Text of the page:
# Issue 140425.1: Typed DWARF stack

Author: | Jakub Jelinek |
---|---|

Champion: | Jakub Jelinek |

Date submitted: | 2014-04-25 |

Date revised: | |

Date closed: | |

Type: | Enhancement |

Status: | Accepted |

DWARF Version: | 5 |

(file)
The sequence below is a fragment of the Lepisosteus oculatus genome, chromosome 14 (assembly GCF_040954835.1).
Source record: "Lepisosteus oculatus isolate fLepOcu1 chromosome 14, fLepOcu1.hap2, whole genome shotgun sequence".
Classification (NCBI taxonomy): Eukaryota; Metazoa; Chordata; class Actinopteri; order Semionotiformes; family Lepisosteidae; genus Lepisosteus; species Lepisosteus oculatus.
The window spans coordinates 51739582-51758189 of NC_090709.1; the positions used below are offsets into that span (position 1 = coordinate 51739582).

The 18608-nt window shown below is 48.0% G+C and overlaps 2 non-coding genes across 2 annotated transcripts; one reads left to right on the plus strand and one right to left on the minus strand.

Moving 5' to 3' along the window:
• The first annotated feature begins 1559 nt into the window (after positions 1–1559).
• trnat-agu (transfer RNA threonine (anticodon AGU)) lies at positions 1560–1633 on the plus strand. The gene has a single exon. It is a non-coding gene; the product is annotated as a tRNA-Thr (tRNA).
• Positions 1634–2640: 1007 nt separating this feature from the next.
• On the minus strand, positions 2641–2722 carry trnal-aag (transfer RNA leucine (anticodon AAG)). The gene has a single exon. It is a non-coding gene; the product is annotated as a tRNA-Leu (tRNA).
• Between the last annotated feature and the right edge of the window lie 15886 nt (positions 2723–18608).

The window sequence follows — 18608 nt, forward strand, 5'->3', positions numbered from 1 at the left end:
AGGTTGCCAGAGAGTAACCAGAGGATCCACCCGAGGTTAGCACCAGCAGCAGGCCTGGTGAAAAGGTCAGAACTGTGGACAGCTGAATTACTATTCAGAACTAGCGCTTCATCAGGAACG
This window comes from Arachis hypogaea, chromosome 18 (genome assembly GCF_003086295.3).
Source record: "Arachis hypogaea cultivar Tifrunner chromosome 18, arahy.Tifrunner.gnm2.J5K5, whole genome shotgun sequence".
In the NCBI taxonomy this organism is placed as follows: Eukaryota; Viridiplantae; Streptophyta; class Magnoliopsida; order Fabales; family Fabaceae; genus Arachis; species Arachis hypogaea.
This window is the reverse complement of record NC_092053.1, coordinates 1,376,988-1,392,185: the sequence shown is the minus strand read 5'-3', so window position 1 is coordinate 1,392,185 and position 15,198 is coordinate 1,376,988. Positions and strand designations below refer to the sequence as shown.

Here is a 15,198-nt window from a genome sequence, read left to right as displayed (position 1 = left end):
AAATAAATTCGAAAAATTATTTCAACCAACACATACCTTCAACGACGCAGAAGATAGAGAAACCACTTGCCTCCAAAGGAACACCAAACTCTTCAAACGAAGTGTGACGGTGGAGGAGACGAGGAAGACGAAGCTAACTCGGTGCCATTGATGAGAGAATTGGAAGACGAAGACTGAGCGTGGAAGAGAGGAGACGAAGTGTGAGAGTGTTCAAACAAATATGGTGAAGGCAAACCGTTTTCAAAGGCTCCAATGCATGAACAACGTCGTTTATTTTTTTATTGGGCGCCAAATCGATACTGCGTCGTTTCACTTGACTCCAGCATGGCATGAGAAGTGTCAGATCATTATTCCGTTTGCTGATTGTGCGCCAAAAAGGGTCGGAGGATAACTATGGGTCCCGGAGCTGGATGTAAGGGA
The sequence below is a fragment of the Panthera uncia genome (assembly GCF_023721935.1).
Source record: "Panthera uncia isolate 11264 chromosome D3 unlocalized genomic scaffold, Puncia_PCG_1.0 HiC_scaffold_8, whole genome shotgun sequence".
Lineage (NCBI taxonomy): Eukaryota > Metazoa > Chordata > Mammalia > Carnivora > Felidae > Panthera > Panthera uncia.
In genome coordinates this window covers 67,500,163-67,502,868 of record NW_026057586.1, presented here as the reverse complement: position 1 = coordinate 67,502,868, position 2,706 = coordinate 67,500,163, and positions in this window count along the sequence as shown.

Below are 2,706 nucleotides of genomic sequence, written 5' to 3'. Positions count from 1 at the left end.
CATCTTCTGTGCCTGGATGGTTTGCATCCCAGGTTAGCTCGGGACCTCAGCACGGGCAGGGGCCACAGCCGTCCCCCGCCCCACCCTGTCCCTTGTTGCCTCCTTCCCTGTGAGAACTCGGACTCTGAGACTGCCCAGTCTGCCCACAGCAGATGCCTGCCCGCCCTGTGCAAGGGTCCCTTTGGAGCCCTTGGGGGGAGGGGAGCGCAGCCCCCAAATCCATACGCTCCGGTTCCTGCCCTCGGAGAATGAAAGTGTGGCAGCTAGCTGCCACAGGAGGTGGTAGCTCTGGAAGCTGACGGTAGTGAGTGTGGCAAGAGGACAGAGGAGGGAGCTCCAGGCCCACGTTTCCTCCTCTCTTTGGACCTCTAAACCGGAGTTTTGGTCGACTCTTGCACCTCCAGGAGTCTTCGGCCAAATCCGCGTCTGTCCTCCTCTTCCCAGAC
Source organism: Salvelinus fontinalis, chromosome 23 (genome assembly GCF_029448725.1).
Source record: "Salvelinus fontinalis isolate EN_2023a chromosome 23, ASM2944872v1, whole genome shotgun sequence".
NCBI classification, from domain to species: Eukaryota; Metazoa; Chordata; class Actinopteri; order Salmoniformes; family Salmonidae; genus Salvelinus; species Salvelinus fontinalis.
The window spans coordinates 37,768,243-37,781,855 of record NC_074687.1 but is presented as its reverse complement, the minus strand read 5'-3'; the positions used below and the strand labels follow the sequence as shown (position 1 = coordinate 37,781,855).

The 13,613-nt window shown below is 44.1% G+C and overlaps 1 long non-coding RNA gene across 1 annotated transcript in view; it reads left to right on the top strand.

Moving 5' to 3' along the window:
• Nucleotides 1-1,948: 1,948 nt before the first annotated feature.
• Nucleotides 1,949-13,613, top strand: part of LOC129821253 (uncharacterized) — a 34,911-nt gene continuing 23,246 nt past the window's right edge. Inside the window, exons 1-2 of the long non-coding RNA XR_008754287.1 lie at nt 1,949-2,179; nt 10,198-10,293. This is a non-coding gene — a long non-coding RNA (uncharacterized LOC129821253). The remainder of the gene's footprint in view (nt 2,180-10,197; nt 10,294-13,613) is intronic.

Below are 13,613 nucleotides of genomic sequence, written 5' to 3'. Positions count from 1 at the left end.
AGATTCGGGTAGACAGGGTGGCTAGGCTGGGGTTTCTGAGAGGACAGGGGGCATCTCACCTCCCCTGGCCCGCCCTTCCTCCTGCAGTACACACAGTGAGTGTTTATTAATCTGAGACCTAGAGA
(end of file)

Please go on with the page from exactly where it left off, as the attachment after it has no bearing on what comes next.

Section 2.5, pg Typed DWARF stack ================= Overview -------- The addition of DW_OP_stack_value operation in DWARF4 allowed the debugging information to describe even values of variables partially or completely optimized away, either in some ranges or everywhere. But the values are still computed on the DWARF stack which has only integral types with the size of the target machine's address, so it is still very hard to represent non-integral variables or variables with integral types larger than the size of address. Consider target with 32-bit addresses and 64-bit long long: void foo (unsigned long long x, unsigned long long y, double z, volatile int *p) { unsigned long long a = x + y; double b = z * 2.5; (*p)++; } On 64-bit architecture e.g. a could be described as (x86_64) DW_OP_breg5 0 DW_OP_breg4 0 DW_OP_plus DW_OP_stack_value because the addresses are 64-bit, but when they are 32-bit, one would have to resort to something like (i?86 little endian): DW_OP_fbreg 0 DW_OP_deref DW_OP_fbreg 8 DW_OP_deref DW_OP_plus \ DW_OP_stack_value DW_OP_piece 4 \ DW_OP_fbreg 4 DW_OP_deref DW_OP_fbreg 12 DW_OP_deref DW_OP_plus \ DW_OP_fbreg 0 DW_OP_deref DW_OP_plus_uconst 0x80000000 DW_OP_dup \ DW_OP_fbreg 8 DW_OP_deref DW_OP_plus DW_OP_gt DW_OP_plus \ DW_OP_stack_value DW_OP_piece 4 (i.e. low 32 bits are (unsigned) x + (unsigned) y, the high 32 bits are (unsigned) (x >> 32) + (unsigned (y >> 32) + ((unsigned) x > (unsigned) x + (unsigned) y) ), but for double address size multiplication this already would be much larger, and for IEEE double, while in theory implementable, would basically require writing a software IEEE floating point emulation library in DWARF expressions that one would use with DW_OP_call*. With the following proposal, a can use: DW_OP_fbreg 0 DW_OP_deref_type 8 <unsigned long long> \ DW_OP_fbreg 8 DW_OP_deref_type 8 <unsigned long long> \ DW_OP_plus DW_OP_stack_value and for b: DW_OP_fbreg 16 DW_OP_deref_type 8 <double> \ DW_OP_const_type <double> 8 <0x4004000000000000ULL> \ DW_OP_mul DW_OP_stack_value The extension (with DW_OP_GNU_ rather than DW_OP_ and without DW_OP_xderef_type) has been implemented for 3 years now in GCC/GDB. The DWARF stack is enhanced, so that instead of a stack element being just an address sized integer, the stack element is a pair of a type identifier and union which contains the address sized integer, various other integral and floating point (perhaps _Decimal/fixed point etc.) types. So, something along the lines of: struct DWARF_stack_element { int type_id; union { intptr_t address; long long llong; unsigned long long ullong; __int128_t i128t; __uint128_t u128t; float flt; double dbl; long double ldbl; ... } }; For compatibility reasons and also because most of the operations performed on the DWARF stack are still integral values with address sizes, plus in order to give more freedom to debug information consumers, the way this extension is proposed is that most operations (other than the newly added ones) if they don't pop anything from the stack and just push a new value push values with a special address type, DW_OP_{convert,reinterpret} refer to this as type with offset 0, while operations that consume stack elements as operands typically are overloaded on that type, if it has more than one operand require that all operands have the same type and usually push the same type of result value. Debug info consumers must handle as minimum (as before) at least the special address type, plus whatever other base types they choose to support. When they see any of the new DW_OP_{{regval,{,x}deref,const}_type,convert,reinterpret} operations refering to a base type that they don't support, they should just give up on trying to evaluate the whole expression and suggest to the user that the value is optimized away/can't be computed. So, debug info consumers can as well choose not to support any of the typed DWARF stack at all, as long as they are able to just parse the 6 new operations, anything above that is a QoI issue. Proposed changes to DWARF ------------------------- 2.5.1 Change: Each element of the stack is the size of an address on the target machine. to: Each element of the stack has a type and a value, and can represent a value of any supported base type of the target machine. Instead of a base type, elements can have a special address type, which is an integral type that has the size of an address on the target machine and unspecified signedness. Add after the paragraph: *While the abstract definition of the stack calls for variable-size entries able to hold any supported base type, in practice it is expected that each element of the stack can be represented as a fixed-size element large enough to hold a value of any type supported by the DWARF consumer for that target, plus a small identifier sufficient to encode the type of that element. Support for base types other than what is required to do address arithmetic is intended only for debugging of optimized code, and the completeness of the DWARF consumer's support for the full set of base types is a quality-of-implementation issue. If a consumer encounters a DWARF expression that uses a type it does not support, it should ignore the entire expression and report its inability to provide the requested information. It should also be noted that floating-point arithmetic is highly dependent on the computational environment. It is not the intention of this expression evaluation facility to produce identical results to those produced by the program being debugged while executing on the target machine. Floating-point computations in this stack machine will be done with precision control and rounding modes as defined by the implementation.* 2.5.1.1 Change: If the value of a constant in one of these operations is larger than can be stored in a single stack element, the value is truncated to the element size and the low-order bits are pushed on the stack. to: Operations other than DW_OP_const_type push a value with the special address type, and if the value of a constant in one of these operations is larger than can be stored in a single stack element of the special address type, the value is truncated to the element size and the low-order bits are pushed on the stack. Add at the end of section: 9. DW_OP_const_type The DW_OP_const_type operation takes three operands. The first operand is an unsigned LEB128 integer that represents the offset of a debugging information entry in the current compilation unit, which must be a DW_TAG_base_type entry that provides the type of the constant provided. The second operand is 1-byte unsigned integer that represents the size n of the constant, which may not be larger than the size of the largest supported base type of the target machine. The third operand is a block of n bytes to be interpreted as a value of the referenced type. *While the size of the constant could be inferred from the base type definition, it is encoded explicitly into the expression so that the expression can be parsed easily without reference to the .debug_info section.* 2.5.1.2 Change subsection title to: Register Values Change first sentence to: The following operations push a value onto the stack that is either the contents of a register or the result of adding the contents of a register to a given signed offset. DW_OP_regval_type pushes just the content of the register, with the given base type, while the other operations push a value of the register with the special address type plus given signed offset. Add as a new operation at the end of the list: 4. DW_OP_regval_type The DW_OP_regval_type operation takes two parameters. The first parameter is an unsigned LEB128 number, which identifies a register whose contents is to be pushed onto the stack. The second parameter is an unsigned LEB128 number that represents the offset of a debugging information entry in the current compilation unit, which must be a DW_TAG_base_type entry that provides the type of the value contained in the specified register. 2.5.1.3 Add after the first two sentences: The DW_OP_dup, DW_OP_drop, DW_OP_pick, DW_OP_over, DW_OP_swap and DW_OP_rot operations manipulate the elements of the stack as full pairs of type identifier and corresponding value. The DW_OP_deref, DW_OP_deref_size, DW_OP_xderef, DW_OP_xderef_size and DW_OP_form_tls_address operations require the popped values to have integral type, either special address type or some integral base type, and push a value with the special address type. DW_OP_deref_type and DW_OP_xderef_type operations have the same requirement on the popped values, but push a value with the requested type. All other operations push a value with the special address type. After DW_OP_deref_size description add new operation (and renumber all the following operations): 9. DW_OP_deref_type The DW_OP_deref_type operation behaves like the DW_OP_deref_size operation: it pops the top stack entry and treats it as an address. The value retrieved from that address is pushed. In the DW_OP_deref_type operation, the size in bytes of the data retrieved from the dereferenced address is specified by the first operand. This operand is a 1-byte unsigned integral constant whose value may not be larger than the size of the largest supported base type on the target machine. The second operand is an unsigned LEB128 integer that represents the offset of a debugging information entry in the current compilation unit, which must be a DW_TAG_base_type entry that provides the type of the data retrieved. After DW_OP_xderef_size description add new operation (and again renumber all the following operations): 12. DW_OP_xderef_type The DW_OP_xderef_type operation behaves like the DW_OP_xderef_size operation: it pops the top two stack entries, treats them as an address and an address space identifier, and pushes the value retrieved. In the DW_OP_xderef_type operation, the size in bytes of the data retrieved from the dereferenced address is specified by the first operand. This operand is a 1-byte unsigned integral constant whose value may not be larger than the size of the largest supported base type on the target machine. The second operand is an unsigned LEB128 integer that represents the offset of a debugging information entry in the current compilation unit, which must be a DW_TAG_base_type entry that provides the type of the data retrieved. 2.5.1.4 Rewrite first paragraph to: The following provide arithmetic and logical operations. If an operation pops two values from the stack, both values should have the same type, either the same base type or both should have the special address type. The result of the operation which is pushed back should have the same type as the type of the operands. If the type of the operands is the special address type, except as otherwise specified, the arithmetic operations perform addressing arithmetic, that is, unsigned arithmetic that is performed modulo one plus the largest representable address (for example, 0x100000000 when the size of an address is 32 bits). Operations other than DW_OP_abs, DW_OP_div, DW_OP_minus, DW_OP_mul, DW_OP_neg and DW_OP_plus require integral types of the operand (either integral base type or the special address type). Operations do not cause an exception on overflow. 2.5.1.5 Change: pop the top two stack values, to: pop the top two stack values, which should both have the same type, either same base type or both the special address type. After: push the constant value 1 onto the stack if the result of the operation is true or the constant value 0 if the result of the operation is false. add: The pushed constant value has the special address type. Change: Comparisons are performed as signed operations. to: If the operands have the special address type, the comparisons are performed as signed operations. 2.5.1.6 Renumber to 2.5.1.7, insert before that: 2.5.1.6 Type Conversions The following operation provides for explicit type conversion. 1. DW_OP_convert The DW_OP_convert operation pops the top stack entry, converts it to a different type, then pushes the result. It takes one operand, which is an unsigned LEB128 integer that represents the offset of a debugging information entry in the current compilation unit, or value 0 which represents the special address type. If the operand is non-zero, the referenced entry must be a DW_TAG_base_type entry that provides the type to which the value is converted. 2. DW_OP_reinterpret The DW_OP_reinterpret operation pops the top stack entry, reinterprets the bits in its value as a value of a different type, then pushes the result. It takes one operand, which is an unsigned LEB128 integer that represents the offset of a debugging information entry in the current compilation unit, or value 0 which represents the special address type. If the operand is non-zero, the referenced entry must be a DW_TAG_base_type entry that provides the type to which the value is converted. The type of the operand and result type should have the same size in bits. *The semantics of the reinterpretation of a value is as if in C or C++ there are two variables, one with the type of the operand, into which the popped value is stored, then copied using memcpy into the other variable with the type of the result and the pushed result value is the value of the other variable after memcpy.* -- 2014-07-15: Accepted.